Unfortunately I think a lot of people (including Jerry) bought into the idea that UNIX can't do documents without ever actually trying it. It would have been interesting to see how things turned out if MS chose to push Xenix instead of fooling about with DOS & Windows. From a commercial perspective I can see why MS chose not to do that - I wouldn't have fancied fighting Bell Labs for the right to sell software I wrote either.

                1. Richard Plinston

                  Re: @Michael Wojcik

                  > turned out if MS chose to push Xenix instead of fooling about with DOS & Windows. From a commercial perspective I can see why MS chose not to do that - I wouldn't have fancied fighting Bell Labs for the right to sell software I wrote either.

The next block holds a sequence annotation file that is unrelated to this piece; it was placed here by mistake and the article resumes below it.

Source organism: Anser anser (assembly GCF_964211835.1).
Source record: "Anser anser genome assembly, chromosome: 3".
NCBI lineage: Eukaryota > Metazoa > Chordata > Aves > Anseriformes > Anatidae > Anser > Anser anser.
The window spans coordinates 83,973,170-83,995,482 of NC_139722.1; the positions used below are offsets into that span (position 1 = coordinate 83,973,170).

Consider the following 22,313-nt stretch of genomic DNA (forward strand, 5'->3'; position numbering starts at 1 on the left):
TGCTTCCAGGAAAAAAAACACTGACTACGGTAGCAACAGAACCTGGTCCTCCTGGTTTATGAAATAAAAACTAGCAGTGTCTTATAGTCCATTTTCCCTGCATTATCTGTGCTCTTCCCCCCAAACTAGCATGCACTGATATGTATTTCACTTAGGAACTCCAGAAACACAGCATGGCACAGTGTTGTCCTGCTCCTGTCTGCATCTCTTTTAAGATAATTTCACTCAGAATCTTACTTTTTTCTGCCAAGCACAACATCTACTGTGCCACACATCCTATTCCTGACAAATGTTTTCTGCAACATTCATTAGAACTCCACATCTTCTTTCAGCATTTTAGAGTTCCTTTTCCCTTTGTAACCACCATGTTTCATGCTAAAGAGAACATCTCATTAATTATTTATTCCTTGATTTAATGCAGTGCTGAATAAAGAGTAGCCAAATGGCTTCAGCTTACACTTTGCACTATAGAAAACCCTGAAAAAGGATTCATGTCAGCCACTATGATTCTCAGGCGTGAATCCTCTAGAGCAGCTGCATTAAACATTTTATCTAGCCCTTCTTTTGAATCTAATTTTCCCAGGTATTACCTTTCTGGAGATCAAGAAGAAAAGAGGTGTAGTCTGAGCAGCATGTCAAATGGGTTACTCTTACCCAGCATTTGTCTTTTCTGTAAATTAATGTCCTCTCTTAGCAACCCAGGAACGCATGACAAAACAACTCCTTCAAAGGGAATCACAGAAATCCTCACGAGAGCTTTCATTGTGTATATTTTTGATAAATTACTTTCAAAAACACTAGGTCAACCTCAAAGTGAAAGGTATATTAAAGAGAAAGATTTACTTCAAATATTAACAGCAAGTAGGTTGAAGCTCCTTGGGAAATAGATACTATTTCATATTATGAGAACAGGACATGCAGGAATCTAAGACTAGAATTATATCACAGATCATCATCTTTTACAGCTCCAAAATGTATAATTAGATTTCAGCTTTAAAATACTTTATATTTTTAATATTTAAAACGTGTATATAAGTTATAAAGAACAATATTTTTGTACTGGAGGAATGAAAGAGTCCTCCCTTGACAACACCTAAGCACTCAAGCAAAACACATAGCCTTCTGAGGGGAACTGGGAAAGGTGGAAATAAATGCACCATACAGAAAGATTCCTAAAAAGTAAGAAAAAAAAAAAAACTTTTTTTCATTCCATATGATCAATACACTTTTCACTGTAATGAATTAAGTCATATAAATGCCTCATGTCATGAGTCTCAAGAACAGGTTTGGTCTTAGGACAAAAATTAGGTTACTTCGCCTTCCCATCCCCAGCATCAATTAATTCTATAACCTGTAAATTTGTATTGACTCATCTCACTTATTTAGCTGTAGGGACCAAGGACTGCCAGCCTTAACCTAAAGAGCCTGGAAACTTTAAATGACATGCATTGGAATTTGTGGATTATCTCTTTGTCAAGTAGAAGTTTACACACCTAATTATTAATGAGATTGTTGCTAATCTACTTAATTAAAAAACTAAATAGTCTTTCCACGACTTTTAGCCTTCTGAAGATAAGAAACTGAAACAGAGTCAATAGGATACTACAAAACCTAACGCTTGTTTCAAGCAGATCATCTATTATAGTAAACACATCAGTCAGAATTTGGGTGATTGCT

You seem unaware of history.

                  Microsoft purchased a full license for Unix (edition 7) from AT&T and produced their version of actual Unix for the x86 called Microsoft Xenix. Later when they purchased 86-DOS from SCP as MS-DOS 1.x and added to this to make version 2.x. They added features form Unix/Xenix such as subdirectories, redirection, executable format*, and such and claimed that they had a family of operating systems: MS-DOS for small PCs and Xenix for multiuser systems; with some superficial similarities.

                  In fact Excel's predecessor: Multiplan came out on Xenix before MS-DOS.

                  I don't know why you think that MS would have to fight Bell Labs over anything.